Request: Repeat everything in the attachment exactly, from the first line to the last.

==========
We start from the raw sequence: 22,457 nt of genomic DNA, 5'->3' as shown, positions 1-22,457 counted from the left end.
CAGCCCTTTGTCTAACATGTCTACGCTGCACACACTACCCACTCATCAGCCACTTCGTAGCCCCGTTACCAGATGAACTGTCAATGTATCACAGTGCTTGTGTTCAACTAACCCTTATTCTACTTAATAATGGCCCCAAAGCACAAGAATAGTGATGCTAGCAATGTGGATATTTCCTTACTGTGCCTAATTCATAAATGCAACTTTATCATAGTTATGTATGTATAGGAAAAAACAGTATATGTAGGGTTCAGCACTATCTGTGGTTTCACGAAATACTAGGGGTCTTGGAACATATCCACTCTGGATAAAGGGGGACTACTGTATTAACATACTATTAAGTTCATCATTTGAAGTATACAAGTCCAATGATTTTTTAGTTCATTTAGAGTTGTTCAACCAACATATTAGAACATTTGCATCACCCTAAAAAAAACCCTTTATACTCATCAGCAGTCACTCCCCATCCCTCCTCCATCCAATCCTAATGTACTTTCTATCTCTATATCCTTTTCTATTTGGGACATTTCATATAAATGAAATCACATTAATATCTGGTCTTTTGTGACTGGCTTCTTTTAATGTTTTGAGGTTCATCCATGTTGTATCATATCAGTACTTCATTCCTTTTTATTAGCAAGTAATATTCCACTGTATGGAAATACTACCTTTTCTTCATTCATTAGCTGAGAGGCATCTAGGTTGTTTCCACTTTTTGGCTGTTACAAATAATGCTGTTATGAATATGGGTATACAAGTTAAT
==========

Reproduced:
We start from the raw sequence: 22,457 nt of genomic DNA, 5'->3' as shown, positions 1-22,457 counted from the left end.
CAGCCCTTTGTCTAACATGTCTACGCTGCACACACTACCCACTCATCAGCCACTTCGTAGCCCCGTTACCAGATGAACTGTCAATGTATCACAGTGCTTGTGTTCAACTAACCCTTATTCTACTTAATAATGGCCCCAAAGCACAAGAATAGTGATGCTAGCAATGTGGATATTTCCTTACTGTGCCTAATTCATAAATGCAACTTTATCATAGTTATGTATGTATAGGAAAAAACAGTATATGTAGGGTTCAGCACTATCTGTGGTTTCACGAAATACTAGGGGTCTTGGAACATATCCACTCTGGATAAAGGGGGACTACTGTATTAACATACTATTAAGTTCATCATTTGAAGTATACAAGTCCAATGATTTTTTAGTTCATTTAGAGTTGTTCAACCAACATATTAGAACATTTGCATCACCCTAAAAAAAACCCTTTATACTCATCAGCAGTCACTCCCCATCCCTCCTCCATCCAATCCTAATGTACTTTCTATCTCTATATCCTTTTCTATTTGGGACATTTCATATAAATGAAATCACATTAATATCTGGTCTTTTGTGACTGGCTTCTTTTAATGTTTTGAGGTTCATCCATGTTGTATCATATCAGTACTTCATTCCTTTTTATTAGCAAGTAATATTCCACTGTATGGAAATACTACCTTTTCTTCATTCATTAGCTGAGAGGCATCTAGGTTGTTTCCACTTTTTGGCTGTTACAAATAATGCTGTTATGAATATGGGTATACAAGTTAAT